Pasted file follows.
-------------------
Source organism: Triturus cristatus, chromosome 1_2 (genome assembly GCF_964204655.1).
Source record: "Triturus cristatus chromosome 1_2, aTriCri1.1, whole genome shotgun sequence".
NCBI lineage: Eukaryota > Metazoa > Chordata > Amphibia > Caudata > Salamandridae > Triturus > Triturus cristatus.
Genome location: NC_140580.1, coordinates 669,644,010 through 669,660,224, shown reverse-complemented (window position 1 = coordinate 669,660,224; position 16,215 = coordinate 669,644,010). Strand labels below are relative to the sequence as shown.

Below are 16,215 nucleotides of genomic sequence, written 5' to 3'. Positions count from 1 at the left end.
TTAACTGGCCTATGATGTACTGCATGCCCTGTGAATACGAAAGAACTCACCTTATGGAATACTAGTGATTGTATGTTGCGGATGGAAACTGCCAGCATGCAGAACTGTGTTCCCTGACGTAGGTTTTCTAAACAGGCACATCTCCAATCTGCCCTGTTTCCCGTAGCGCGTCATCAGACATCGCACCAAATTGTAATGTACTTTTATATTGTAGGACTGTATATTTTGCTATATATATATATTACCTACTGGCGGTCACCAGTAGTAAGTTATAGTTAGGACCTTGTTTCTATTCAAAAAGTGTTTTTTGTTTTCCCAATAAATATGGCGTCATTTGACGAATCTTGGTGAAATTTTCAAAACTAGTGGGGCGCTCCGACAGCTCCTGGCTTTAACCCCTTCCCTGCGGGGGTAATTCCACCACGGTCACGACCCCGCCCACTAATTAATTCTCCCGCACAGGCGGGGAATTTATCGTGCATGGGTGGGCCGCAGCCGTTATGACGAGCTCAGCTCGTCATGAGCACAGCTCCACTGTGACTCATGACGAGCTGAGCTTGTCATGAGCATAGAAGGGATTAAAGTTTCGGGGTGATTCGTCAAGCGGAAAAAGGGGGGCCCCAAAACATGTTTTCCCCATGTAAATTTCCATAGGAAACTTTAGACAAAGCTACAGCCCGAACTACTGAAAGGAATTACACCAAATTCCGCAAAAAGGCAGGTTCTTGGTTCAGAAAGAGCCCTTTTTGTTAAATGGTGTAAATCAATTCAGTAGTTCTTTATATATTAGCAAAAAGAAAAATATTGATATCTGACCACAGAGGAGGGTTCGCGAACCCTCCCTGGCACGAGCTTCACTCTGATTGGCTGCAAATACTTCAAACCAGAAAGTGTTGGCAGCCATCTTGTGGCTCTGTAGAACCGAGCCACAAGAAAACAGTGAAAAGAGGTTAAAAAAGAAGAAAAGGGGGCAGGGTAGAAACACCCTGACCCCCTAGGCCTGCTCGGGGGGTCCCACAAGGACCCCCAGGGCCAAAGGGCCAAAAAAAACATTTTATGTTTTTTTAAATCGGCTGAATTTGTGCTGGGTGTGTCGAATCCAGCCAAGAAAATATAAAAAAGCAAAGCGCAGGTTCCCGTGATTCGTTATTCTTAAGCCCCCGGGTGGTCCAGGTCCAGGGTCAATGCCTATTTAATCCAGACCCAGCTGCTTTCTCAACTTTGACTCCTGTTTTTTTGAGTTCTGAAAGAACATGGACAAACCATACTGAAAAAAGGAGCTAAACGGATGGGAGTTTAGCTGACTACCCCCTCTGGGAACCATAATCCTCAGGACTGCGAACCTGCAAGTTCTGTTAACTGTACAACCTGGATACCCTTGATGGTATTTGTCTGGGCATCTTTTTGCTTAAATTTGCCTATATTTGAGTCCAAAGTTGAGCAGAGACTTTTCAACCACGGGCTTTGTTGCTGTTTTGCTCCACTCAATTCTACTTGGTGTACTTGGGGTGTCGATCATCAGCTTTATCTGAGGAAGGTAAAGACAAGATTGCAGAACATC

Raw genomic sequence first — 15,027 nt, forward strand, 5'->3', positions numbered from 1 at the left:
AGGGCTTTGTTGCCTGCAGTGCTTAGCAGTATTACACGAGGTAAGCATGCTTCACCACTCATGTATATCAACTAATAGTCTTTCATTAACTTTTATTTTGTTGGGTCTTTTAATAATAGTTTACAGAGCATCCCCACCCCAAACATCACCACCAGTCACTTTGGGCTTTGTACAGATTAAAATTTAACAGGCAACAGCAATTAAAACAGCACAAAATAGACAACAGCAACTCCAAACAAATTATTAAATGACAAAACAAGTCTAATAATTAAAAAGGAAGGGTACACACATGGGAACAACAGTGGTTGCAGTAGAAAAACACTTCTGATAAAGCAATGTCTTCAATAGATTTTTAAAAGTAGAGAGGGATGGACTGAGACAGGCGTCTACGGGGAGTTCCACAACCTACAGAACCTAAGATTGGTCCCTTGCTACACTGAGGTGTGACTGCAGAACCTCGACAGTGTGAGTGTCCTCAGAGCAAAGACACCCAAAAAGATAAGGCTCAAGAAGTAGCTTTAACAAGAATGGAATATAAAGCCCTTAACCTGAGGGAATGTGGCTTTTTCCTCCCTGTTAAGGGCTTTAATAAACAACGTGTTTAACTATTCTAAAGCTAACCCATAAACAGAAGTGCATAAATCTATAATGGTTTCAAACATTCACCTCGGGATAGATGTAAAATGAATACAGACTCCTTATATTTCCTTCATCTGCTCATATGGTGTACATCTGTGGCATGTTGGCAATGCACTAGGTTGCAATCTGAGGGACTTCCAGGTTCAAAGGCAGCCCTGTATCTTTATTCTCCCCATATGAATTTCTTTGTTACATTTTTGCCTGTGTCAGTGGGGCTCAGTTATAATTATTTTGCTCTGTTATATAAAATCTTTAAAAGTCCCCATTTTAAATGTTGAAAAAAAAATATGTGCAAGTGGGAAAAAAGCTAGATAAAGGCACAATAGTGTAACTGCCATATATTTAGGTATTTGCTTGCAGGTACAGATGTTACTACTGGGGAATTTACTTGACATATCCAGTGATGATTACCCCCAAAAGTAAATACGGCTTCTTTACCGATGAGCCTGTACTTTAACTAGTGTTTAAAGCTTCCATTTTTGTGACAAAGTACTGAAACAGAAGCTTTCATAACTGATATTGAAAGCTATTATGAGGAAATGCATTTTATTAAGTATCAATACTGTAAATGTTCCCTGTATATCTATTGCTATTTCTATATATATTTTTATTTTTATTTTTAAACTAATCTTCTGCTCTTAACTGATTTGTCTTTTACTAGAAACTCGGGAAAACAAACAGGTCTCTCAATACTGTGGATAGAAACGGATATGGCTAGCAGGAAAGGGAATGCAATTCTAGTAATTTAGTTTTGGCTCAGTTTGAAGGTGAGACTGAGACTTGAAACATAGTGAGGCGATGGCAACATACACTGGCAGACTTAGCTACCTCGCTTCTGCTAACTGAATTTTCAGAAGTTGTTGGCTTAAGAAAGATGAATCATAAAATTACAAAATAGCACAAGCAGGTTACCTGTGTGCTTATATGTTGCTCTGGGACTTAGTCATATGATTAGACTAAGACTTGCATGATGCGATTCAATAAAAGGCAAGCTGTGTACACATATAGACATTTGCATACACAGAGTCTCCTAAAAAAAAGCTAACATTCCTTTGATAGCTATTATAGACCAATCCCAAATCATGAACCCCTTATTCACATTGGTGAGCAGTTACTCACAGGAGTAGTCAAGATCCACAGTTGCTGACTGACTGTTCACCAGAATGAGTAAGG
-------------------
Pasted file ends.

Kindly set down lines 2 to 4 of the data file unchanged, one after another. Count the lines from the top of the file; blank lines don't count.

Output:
Source record: "Triturus cristatus chromosome 1_2, aTriCri1.1, whole genome shotgun sequence".
NCBI lineage: Eukaryota > Metazoa > Chordata > Amphibia > Caudata > Salamandridae > Triturus > Triturus cristatus.
Genome location: NC_140580.1, coordinates 669,644,010 through 669,660,224, shown reverse-complemented (window position 1 = coordinate 669,660,224; position 16,215 = coordinate 669,644,010). Strand labels below are relative to the sequence as shown.